US 1920889 A
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Description (OCR text may contain errors)
1933- F. w. PULLEN 1,920,889
CARPET SWEEPER Filed July 18. 1929 INVENTOR BY Fr d /4 fa/k/Y A TTORNE Y Patented Aug. 1, 1933 UNITED STATES PATENT OFFICE CARPET SWEEPER Mich.
Application July 18, 1929. Serial No. 379,109
This invention relates to improvements in carpet sweepers. The object of the invention is to provide a carpet sweeper of ordinary construction with effective means for discharging statical electricity developed by the friction of the machine in operation.
Objectspertaining to details will appear from the description to follow. A preferred embodiment of my invention is illustrated in the accompanying drawing, in which:
Fig. 1 is a diagrammatic side elevation view of a carpet sweeper embodying the features of my invention, the handle being shown in broken section.
Fig. 2 is an enlarged detail elevation view of the handle.
Fig. 3 is a detail cross sectional view through the handle above the socket, on a line corresponding to line 33 of Figs. 1 and 2.
I show my invention in connection with an ordinary Bissell carpet sweeper which is here shown conventionally. The parts will be identifled by their numerals of reference which are the same in all the views.
The carpet sweeper body comprises the case 1, the floor wheels 2, the brush 3 with the usual construction of spring means 4. 5 is the handle bail. 6 is the handle socket and 7 is the handle which is made of wood with a light coating of shellac or varnish.
I provide on the side of the handle a heavy graphite pencil mark 8 which extends from the socket 6 substantially to the top of the handle, connecting to the metal screw-threaded ferrule 71 which is adapted to the socket 6. The line is applied to the wood before the shellac or varnish is applied.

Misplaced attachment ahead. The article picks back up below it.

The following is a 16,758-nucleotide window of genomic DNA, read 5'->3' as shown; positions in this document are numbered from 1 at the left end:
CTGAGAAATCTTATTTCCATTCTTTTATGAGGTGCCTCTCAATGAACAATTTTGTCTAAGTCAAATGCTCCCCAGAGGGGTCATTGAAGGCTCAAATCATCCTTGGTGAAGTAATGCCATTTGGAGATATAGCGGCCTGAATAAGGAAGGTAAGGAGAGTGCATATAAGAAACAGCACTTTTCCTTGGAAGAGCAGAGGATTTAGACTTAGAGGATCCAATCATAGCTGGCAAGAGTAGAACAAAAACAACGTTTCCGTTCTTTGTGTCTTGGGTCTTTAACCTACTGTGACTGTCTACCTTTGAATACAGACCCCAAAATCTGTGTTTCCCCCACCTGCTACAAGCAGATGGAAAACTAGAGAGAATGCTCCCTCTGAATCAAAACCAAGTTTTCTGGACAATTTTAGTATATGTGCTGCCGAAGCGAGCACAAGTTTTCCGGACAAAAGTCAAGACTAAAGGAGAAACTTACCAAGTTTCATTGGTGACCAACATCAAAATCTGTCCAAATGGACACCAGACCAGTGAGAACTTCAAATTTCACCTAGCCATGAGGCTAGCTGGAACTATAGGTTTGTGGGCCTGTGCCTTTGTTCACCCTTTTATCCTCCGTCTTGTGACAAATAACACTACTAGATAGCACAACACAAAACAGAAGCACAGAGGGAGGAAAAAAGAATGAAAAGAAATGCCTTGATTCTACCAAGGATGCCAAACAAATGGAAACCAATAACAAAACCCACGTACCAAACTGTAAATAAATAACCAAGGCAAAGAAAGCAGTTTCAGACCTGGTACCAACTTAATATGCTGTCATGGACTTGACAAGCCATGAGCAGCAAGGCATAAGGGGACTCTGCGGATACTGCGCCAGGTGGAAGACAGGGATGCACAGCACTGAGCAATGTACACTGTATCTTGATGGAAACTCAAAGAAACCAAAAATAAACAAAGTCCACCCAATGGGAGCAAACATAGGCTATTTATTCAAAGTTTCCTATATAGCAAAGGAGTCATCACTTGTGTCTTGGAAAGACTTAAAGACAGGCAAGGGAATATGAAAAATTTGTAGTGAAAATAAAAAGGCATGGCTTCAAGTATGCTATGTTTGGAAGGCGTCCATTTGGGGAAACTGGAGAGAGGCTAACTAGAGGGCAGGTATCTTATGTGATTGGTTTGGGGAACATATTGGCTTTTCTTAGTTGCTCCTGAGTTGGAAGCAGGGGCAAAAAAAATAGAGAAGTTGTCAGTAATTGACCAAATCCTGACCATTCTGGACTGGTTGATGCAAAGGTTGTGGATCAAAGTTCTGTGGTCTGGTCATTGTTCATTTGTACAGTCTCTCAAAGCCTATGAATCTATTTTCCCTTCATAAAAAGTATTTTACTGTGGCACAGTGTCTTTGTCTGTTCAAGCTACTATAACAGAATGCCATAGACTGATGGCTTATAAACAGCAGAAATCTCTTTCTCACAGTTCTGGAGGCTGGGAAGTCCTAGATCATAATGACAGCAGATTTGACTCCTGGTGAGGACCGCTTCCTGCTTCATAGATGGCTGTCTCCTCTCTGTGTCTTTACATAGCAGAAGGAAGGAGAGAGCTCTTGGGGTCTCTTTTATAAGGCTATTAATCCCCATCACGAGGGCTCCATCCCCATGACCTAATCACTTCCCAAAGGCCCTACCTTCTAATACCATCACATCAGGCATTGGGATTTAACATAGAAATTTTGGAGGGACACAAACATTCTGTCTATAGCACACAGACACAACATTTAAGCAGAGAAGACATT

Statical electricity under certain atmospheric conditions develops to such' an extent in the operation of a carpet sweeper over a carpet that it causes lint or any light fuzzy material to adhere to the carpet sweeper body, often to the extent of very materially interfering with the operation of the carpet sweeper. It is often a mystery to the user because on picking up the carpet sweeper to examine it, the electricity is discharged and there is nothing in evidence anywhere to show what was causing the trouble.
By providing a heavy graphite mark along the woodhandle the electricity, as fast as it is developed from the friction, is discharged through the handle and hands and body of the user to the floor or dissipated to the atmosphere. Of course, if there is not an actual discharge to the floor, the distribution of the static electricity over the larger surface of the person of the user decreases its action to such an extent that the sweeper can be operated without material hindrance. However, under such circumstances the entire charge of statical electricity is usually discharged as fast as it forms.
This invention is, of course, of no avail or advantage where metallic handles are made use of. But such metallic handles are expensive and unless made of light tubes of very high grade metal, they are unduly heavy and do not serve the purpose of a carpet sweeper as well as an ordinary light wood handle. Electric suction sweepers are usually provided with meta1 handles. Where wood handles are used statical electricity develops and should be discharged.
This invention is available on wood handles or fiber handles which are non-conductors of electricity on all kinds of sweepers, hand or electric.
Having thus described my invention, what I claim as new and/desire to secure by Letters Patent, is:
1. The combination of a carpet sweeper. a wood handle therefor with a metallic bail connected to the carpet sweeper, and a graphite line along the said handle from top to bottom adapted in use to connect the metallic parts with the hand of the user.
2. The combination of a carpet sweeper, a wood handle therefor with a metallic bail connected to the carpet sweeper, a graphite line along the said handle from top to bottom adapted in use to connect the metallic parts with the hand of the user, and a coat of varnish embracing said line.
3. A carpet sweeper with a wood handle in a metal socket having a graphite surface connection from the top end of the handle to the socket.
4. A carpet sweeper with a wood handle in a metal socket having a graphite surface connec tion from the top end of the handle to the socket, the said graphite surface connection being coated with varnish.
FRED W. PUILEN.